This week was the annual Little Feet Meet in Colonial Heights, a Special Olympics sponsored field day for younger kids. It was Joe’s fourth meet, and it was terrific! This year it was moved to the high school football field, and it seemed like everything was even more perfect than usual. The weather was perfect, the kids were perfect, everything was as good as it gets.

Almost every post here ends with a thank you, and as sincere as they are I wish it were more. The Little Feet Meet, for example – I don’t even know most of the people that put it together. It just happened, seamlessly, for us. I know a few names, but rather than leave anyone out … thanks to every person who was there. Organizers, volunteers, parents, athletes – you’re all tops in our book. Thank you.

A whole bunch of photos from Little Feet Meet 2017 here …
… and Little Feet 2016, Little Feet 2015 and Little Feet 2014!

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Joe with Piper, his coach for the day. Thanks Piper!

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Joe with Mr. McCoig, his mentor and teacher – and the guy who introduced us to Pete the Cat. Thanks Mr. McCoig!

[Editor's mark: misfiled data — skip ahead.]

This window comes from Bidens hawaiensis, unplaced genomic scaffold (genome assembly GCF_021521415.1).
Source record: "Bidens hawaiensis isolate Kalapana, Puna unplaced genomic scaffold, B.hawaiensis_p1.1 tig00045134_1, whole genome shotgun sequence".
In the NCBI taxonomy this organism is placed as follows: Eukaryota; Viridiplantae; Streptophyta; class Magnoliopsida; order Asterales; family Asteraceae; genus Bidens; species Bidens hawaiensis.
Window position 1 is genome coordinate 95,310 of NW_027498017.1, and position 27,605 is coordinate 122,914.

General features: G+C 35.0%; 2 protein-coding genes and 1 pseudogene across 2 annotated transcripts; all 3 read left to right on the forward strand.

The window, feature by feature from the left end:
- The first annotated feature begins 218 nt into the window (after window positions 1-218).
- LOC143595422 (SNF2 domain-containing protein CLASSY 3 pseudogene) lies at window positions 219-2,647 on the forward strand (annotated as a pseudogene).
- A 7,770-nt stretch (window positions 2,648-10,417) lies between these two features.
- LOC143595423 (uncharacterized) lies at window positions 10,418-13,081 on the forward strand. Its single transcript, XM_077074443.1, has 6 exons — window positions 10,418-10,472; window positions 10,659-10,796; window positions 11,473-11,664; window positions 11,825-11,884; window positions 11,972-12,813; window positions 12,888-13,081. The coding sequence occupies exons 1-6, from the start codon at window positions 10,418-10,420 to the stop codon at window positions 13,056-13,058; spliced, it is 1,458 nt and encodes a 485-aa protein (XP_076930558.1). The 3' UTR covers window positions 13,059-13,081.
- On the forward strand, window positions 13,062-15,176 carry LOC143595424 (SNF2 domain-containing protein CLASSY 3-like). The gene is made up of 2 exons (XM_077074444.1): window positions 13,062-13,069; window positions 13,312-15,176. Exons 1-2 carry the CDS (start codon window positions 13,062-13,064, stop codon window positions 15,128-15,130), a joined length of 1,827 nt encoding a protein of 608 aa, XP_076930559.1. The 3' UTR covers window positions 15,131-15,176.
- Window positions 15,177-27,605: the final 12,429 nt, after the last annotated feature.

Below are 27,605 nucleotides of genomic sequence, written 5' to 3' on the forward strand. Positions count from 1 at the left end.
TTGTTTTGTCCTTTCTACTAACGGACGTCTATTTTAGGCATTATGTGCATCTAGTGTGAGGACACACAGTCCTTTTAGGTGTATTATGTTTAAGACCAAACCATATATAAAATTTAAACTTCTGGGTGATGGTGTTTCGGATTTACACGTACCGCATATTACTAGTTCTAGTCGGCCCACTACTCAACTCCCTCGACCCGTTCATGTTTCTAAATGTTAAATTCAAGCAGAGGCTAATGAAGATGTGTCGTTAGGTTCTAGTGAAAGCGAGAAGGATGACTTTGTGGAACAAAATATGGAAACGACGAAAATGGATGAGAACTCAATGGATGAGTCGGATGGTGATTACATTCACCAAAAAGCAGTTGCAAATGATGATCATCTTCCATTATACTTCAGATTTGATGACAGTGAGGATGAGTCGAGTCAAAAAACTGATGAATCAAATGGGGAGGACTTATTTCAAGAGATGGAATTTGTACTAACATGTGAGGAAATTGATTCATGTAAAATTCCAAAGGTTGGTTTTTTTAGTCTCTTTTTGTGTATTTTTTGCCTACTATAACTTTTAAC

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Joe with Ms. Finch, his assistant and muse. Thanks Ms. Finch!

Keeps on giving

I’ll always remember August 4, 2012.

For about 30 years I’ve had a song in my head, and for most of that time couldn’t tell you what it was. I knew the tune, could hear the instruments. I knew everything but the words. It was there almost every day, and I could call it up anytime I wished. But I’d never tired of it, and enjoyed having it with me. It had become my friend.

But I didn’t know what it was. I asked people for years, tried to hum it to them in hopes something would click. But even when Google and YouTube came along I couldn’t find it. Try finding a song when you’d last heard it in the mid-80s and don’t know the words. It’s almost impossible.

This is how I’d describe it … It’s upbeat, sort of raucous. It might be a Scottish band, something from the 1970s. No, definitely not the Bay City Rollers. It sounds like bagpipes but I think it’s guitars. It’s a call-and-response type of chorus. It’s kind of like a sea shanty, but not.

And it’s not an earworm. I would never call it that because this song is my friend.

Growing up my dad sang a song, to my beautiful mom’s dismay, that went “I got a woman as big as a house, as big as a two-story house with a porch and a fence.” My sister and I just figured it was a novelty song from the olden times, back when the vinyl spun at 78 rpm.